Ok, I really have no idea where to start with this one. If I said I knew what I was doing or that I wasn’t just a little bit scared while making this dish, I’d be a liar! So, to be honest with you, I totally winged this one and tried some ingredients that I was really unfamiliar with.
Where should I begin? Ah, yes, the textured soy/vegetable protein “beef.” Never cooked with this, not sure what the brand is either! Husband bought a bag from our local Loving Hut vegan restaurant last weekend. He had their Philly “Cheesesteak” which used this meat replacer and immediately had to have some. I’ll admit, I was scared, but the bag was sitting there, like a hypnotist, entrancing me into making this Asian-inspired noodle dinner. The closest thing I could find on the internet to what he bought at the restaurant are these “Beefish Chunks” sold by an online grocer called Harmony House Foods. Like I said, I’m OK without meat replacements, but hey, why not experiment with them? Especially if you are trying to make the switch to veggie-ism :-)
Another thing about this recipe that is different are the House Foods Shirataki Tofu noodles. In the past month that I’ve been cooking with these, I have really come to like them. Mainly because of the guiltless calories they contain. One serving has a mere 20 (that’s TWENTY) calories. I was in disbelief when I first heard this, but lo and behold, that’s what the nutrition label says! The key to preparing these is to get as much moisture out of them as possible before you start doing anything with them, otherwise your dish will end up soupy. I recommend emptying them out in the strainer, placing a bowl under the strainer and microwaving them one minute at a time, gently pressing moisture out between microwaving intervals. Careful now, you know the noodles will be hot since they’ve been in the microwave, so use caution when pressing. Once you have all the water out, they are ready to use however you like.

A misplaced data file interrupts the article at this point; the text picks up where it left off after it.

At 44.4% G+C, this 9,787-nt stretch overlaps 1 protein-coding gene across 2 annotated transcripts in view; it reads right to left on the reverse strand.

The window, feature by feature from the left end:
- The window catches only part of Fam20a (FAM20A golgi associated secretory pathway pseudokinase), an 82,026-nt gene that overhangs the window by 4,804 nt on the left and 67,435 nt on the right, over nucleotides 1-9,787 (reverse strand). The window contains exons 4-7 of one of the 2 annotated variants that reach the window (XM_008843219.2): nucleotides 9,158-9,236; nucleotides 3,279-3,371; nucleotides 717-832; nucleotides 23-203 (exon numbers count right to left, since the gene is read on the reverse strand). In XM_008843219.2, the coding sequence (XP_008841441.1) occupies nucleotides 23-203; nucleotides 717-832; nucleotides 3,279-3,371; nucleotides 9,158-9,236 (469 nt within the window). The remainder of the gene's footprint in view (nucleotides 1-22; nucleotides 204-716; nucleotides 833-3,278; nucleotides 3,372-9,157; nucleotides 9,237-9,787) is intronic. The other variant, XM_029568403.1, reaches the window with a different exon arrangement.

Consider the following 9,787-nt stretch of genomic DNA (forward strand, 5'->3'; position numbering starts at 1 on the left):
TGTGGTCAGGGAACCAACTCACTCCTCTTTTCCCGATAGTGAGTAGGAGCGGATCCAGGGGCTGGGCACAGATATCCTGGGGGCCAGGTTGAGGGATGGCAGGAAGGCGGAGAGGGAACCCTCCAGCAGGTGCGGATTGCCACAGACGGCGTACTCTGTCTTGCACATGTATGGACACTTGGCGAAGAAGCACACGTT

Like I said, I was pretty much winging this recipe by the seat of my pants, and trying to use up some ingredients that were in my pantry. I used a stir-fry seasoning mix that I picked up at the store, probably on an impulse, but I was a reluctant to use too much of it due to how much sodium it contains. I only used about 1 tablespoon of the seasoning due to the fact that it has like 600+ mg of sodium per tablespoon! Ahhh!!
And now, for the secret ingredient…BOURBON! Why do you think I was calling the noodles drunk? Just a teaspoon though for the bourbony delicious flavor.
Here’s the recipe I used to create this uniquely flavored meal:
1 cup textured vegetable protein, like Harmony House Foods’ Beefish Chunks
1 tbsp vegetable oil
1/2 cup sweet yellow onion
1/2 cup sliced bell peppers
1 cup broccoli pieces
1 package House Foods Tofu Shirataki Noodle Substitute
1 tbsp stir fry seasoning (there are several brands to choose from in the “international or ethnic” foods section of the store)
1/4 tsp fresh garlic (I use the stuff in the jar)
1 tsp low sodium soy sauce
1 tsp bourbon
Crushed red pepper to taste
First, you want to tackle those noodles. Like I mentioned earlier, get that moisture out and set them aside.
Now it’s time to tackle that textured soy beef (lol). Bring about 2 or 3 cups of water to a rolling boil. Add veg protein chunks and boil until they expand and kind of resemble the texture of a little slice of beef! Drain in colander and set aside.
Heat oil in skillet on medium heat. While it’s heating, mix the stir fry seasoning with 2 tbsp of water and stir well. These things usually have cornstarch in them, so mix well.
Stir fry veggies and “beef” until veggies start to “sweat.” Add sauce and let it simmer a bit.
Add noodles and bourbon. Stir until noodles are covered in sauce and let it cook for about 10 minutes, until all the veggies are done and the sauce as completely thickened.
Garnish with fresh key lime slices.
So that’s it! That’s my weird and lovely drunken noodles. Like I confessed earlier, I was scared. So I got the Rooster out just in case it was bad. Sriracha sauce by Huy Fong Foods makes the world a better place.